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NAFLD linked to intrahepatic cholestasis of pregnancy

Due to significantly higher rates of steatosis and liver imaging, researchers linked intrahepatic cholestasis of pregnancy and nonalcoholic fatty liver disease.

Tatyana Kushner, MD, MSCE, from the Icahn School of Medicine at Mount Sinai in New York discussed the findings during a press conference call on behalf of co-author Erica Monrose, MD, from the Icahn School of Medicine, who will present the study at Digestive Disease Week in San Diego.

“The connection between a rare condition that most notably causes severe itchiness in the palms and soles as well as [other areas] during pregnancy and nonalcoholic fatty liver disease is not immediately obvious,” Kushner said. “But the possible linkage of these two conditions in terms of the role of bile acids could have important implications for treating both diseases.”

The retrospective study included 149 women diagnosed with intrahepatic cholestasis of pregnancy (ICP) and 200 pregnant women without a diagnosis of ICP. Women with ICP were six times more likely to have a diagnosis of fatty liver disease compared with controls.

Specifically, women with ICP were more likely to have biliary disease prior to pregnancy (P = .0045), history of ICP prior to pregnancy (P < .0001), steatosis on liver imaging (P = .0014), NAFLD diagnosis or steatosis on imaging (P = .0006), liver imaging performed (P = .0005), and alanine aminotransferase levels higher than 2 times the upper limit of normal (P < .0001).

“Our research uncovered a connection between impaired bile acid metabolism in both liver disease and cholestasis of pregnancy,” Kushner said. “If this connection is confirmed with future studies, ICP may prove a novel model through which we can investigate bile acid metabolism in patients with fatty liver disease.”

Kushner added that these findings suggest that patients with ICP should be seen by a liver specialist because they “may go on to develop chronic liver disease or may have already existing underlying liver disease.” – by Talitha Bennett

 

Reference:

Monrose E, et al. Abstract Sa1562. Presented at: Digestive Disease Week; May 18-21; San Diego, California.

 

Disclosures: Kushner reports advisory committee or review panels roles with Gilead Pharmaceuticals. Monrose reports no relevant financial disclosures. Please see the DDW disclosure index for all other authors’ relevant financial disclosures.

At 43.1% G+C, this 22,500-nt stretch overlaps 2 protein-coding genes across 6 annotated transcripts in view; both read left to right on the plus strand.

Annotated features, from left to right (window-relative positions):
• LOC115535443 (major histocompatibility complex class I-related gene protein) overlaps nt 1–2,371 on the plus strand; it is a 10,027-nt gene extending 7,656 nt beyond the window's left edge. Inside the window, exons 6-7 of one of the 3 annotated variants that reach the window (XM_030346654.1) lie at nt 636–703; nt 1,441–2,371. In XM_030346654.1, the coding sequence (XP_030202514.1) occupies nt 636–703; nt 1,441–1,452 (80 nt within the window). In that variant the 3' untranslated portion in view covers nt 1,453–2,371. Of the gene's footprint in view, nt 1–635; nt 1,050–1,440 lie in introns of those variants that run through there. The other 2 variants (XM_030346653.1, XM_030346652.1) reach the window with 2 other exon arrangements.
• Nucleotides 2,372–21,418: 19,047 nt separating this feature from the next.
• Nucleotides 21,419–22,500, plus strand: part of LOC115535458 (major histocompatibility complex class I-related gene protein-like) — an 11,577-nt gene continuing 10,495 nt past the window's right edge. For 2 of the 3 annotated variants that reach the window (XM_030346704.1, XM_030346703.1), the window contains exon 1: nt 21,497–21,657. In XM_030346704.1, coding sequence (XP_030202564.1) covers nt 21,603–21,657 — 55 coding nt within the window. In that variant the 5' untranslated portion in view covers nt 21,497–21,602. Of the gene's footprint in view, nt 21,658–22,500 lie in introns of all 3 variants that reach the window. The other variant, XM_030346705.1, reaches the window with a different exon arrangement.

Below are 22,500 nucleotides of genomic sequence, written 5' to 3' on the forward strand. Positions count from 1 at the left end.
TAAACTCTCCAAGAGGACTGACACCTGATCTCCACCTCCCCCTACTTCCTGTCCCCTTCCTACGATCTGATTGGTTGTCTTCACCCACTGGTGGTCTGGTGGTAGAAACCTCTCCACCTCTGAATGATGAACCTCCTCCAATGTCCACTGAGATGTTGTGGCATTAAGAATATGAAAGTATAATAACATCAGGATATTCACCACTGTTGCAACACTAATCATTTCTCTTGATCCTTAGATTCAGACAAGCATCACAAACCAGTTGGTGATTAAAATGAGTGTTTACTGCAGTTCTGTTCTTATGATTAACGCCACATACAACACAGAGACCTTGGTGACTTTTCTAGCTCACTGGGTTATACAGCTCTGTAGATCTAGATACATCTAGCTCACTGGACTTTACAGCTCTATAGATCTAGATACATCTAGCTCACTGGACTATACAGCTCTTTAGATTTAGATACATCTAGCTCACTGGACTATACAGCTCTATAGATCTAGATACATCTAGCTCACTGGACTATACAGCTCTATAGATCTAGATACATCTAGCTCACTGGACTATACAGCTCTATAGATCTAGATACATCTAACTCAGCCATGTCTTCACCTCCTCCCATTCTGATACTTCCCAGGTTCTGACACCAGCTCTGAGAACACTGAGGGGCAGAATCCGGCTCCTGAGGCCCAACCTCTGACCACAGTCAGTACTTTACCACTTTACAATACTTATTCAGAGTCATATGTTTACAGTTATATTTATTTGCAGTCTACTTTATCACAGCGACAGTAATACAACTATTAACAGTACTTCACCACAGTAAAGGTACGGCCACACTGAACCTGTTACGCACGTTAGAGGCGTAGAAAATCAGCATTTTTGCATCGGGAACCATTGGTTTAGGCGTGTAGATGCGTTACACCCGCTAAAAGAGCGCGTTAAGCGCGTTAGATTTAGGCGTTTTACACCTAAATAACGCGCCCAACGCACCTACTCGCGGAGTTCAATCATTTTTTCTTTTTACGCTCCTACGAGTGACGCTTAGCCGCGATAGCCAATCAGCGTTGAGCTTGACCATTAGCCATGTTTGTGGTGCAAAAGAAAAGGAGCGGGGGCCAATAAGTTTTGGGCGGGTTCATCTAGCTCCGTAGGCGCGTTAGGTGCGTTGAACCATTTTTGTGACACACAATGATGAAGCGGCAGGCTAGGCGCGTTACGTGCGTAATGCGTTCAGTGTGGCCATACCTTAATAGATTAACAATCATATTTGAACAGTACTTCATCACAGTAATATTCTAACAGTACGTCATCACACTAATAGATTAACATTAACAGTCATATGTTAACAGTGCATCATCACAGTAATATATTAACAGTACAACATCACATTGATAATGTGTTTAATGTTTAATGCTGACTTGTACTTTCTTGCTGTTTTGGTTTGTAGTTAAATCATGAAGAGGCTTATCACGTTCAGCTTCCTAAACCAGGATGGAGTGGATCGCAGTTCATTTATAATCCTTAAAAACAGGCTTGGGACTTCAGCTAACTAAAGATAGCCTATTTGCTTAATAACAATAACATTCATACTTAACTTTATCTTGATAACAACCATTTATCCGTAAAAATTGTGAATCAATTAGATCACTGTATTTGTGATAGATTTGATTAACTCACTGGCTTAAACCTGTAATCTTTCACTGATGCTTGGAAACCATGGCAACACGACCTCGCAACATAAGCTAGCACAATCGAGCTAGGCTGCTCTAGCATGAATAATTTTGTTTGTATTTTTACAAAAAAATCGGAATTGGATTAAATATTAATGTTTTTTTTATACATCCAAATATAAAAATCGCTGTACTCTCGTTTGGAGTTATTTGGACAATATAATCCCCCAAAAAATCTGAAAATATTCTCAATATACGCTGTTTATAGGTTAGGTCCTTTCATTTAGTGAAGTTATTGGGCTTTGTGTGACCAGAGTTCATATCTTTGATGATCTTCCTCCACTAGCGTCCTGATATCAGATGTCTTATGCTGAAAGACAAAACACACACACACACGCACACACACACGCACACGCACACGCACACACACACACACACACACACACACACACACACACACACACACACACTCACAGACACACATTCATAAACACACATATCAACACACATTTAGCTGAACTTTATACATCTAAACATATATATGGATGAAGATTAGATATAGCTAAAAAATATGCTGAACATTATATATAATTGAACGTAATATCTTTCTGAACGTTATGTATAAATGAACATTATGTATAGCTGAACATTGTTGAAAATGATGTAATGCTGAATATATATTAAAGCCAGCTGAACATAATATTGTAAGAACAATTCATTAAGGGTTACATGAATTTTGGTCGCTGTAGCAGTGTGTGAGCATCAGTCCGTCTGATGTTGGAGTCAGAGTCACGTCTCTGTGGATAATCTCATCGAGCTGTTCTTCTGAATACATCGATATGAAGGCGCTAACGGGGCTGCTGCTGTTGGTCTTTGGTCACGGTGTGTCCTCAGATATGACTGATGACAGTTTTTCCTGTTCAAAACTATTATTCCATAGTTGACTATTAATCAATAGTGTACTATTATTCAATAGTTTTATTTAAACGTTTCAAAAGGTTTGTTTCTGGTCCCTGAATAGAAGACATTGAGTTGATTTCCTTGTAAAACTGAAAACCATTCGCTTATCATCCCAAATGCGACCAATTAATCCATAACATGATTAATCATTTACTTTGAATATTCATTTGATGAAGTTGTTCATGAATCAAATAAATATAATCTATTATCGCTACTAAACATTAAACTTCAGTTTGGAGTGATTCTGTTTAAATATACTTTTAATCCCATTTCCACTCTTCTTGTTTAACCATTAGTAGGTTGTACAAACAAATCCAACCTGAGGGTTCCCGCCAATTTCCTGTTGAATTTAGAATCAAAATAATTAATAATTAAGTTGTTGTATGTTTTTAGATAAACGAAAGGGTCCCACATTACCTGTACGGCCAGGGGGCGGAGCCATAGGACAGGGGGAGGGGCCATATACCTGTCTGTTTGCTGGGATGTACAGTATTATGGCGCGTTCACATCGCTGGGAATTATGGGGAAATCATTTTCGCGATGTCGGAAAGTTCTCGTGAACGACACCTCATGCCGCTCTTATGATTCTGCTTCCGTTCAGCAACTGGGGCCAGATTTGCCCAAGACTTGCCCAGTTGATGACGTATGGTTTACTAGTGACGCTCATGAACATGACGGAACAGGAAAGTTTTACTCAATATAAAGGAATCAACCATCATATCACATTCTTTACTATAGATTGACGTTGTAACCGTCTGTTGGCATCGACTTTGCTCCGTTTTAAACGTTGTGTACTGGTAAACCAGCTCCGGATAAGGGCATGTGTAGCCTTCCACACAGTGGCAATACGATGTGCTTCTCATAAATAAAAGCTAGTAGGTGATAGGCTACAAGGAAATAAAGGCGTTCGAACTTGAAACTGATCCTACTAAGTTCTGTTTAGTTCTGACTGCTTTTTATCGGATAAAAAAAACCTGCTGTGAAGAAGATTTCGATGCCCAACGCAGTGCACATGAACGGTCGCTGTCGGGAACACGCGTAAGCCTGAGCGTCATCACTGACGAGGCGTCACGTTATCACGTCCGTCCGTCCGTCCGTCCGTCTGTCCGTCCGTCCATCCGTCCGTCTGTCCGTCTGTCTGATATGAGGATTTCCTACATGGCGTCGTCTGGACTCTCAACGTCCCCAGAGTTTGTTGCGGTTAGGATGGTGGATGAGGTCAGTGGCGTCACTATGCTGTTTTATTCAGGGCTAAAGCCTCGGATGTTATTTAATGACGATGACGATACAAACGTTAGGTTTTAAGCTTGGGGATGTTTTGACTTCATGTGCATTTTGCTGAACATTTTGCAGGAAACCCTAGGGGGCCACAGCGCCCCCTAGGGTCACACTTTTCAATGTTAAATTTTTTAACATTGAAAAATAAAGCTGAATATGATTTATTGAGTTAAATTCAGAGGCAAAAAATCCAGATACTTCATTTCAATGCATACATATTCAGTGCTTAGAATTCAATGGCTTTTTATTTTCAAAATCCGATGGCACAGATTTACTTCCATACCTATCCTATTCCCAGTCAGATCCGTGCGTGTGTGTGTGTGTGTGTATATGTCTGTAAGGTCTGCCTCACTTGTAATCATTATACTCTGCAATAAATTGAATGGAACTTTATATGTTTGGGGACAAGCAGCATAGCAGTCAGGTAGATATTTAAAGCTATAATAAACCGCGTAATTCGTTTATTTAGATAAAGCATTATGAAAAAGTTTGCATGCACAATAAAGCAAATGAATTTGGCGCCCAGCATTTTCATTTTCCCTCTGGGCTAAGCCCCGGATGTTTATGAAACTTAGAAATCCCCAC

Due to significantly higher rates of steatosis and liver imaging, researchers linked intrahepatic cholestasis of pregnancy and nonalcoholic fatty liver disease.

Tatyana Kushner, MD, MSCE, from the Icahn School of Medicine at Mount Sinai in New York discussed the findings during a press conference call on behalf of co-author Erica Monrose, MD, from the Icahn School of Medicine, who will present the study at Digestive Disease Week in San Diego.

“The connection between a rare condition that most notably causes severe itchiness in the palms and soles as well as [other areas] during pregnancy and nonalcoholic fatty liver disease is not immediately obvious,” Kushner said. “But the possible linkage of these two conditions in terms of the role of bile acids could have important implications for treating both diseases.”

The retrospective study included 149 women diagnosed with intrahepatic cholestasis of pregnancy (ICP) and 200 pregnant women without a diagnosis of ICP. Women with ICP were six times more likely to have a diagnosis of fatty liver disease compared with controls.

Specifically, women with ICP were more likely to have biliary disease prior to pregnancy (P = .0045), history of ICP prior to pregnancy (P < .0001), steatosis on liver imaging (P = .0014), NAFLD diagnosis or steatosis on imaging (P = .0006), liver imaging performed (P = .0005), and alanine aminotransferase levels higher than 2 times the upper limit of normal (P < .0001).

“Our research uncovered a connection between impaired bile acid metabolism in both liver disease and cholestasis of pregnancy,” Kushner said. “If this connection is confirmed with future studies, ICP may prove a novel model through which we can investigate bile acid metabolism in patients with fatty liver disease.”

Kushner added that these findings suggest that patients with ICP should be seen by a liver specialist because they “may go on to develop chronic liver disease or may have already existing underlying liver disease.” – by Talitha Bennett

 

Reference:

Monrose E, et al. Abstract Sa1562. Presented at: Digestive Disease Week; May 18-21; San Diego, California.

 

Disclosures: Kushner reports advisory committee or review panels roles with Gilead Pharmaceuticals. Monrose reports no relevant financial disclosures. Please see the DDW disclosure index for all other authors’ relevant financial disclosures.

 

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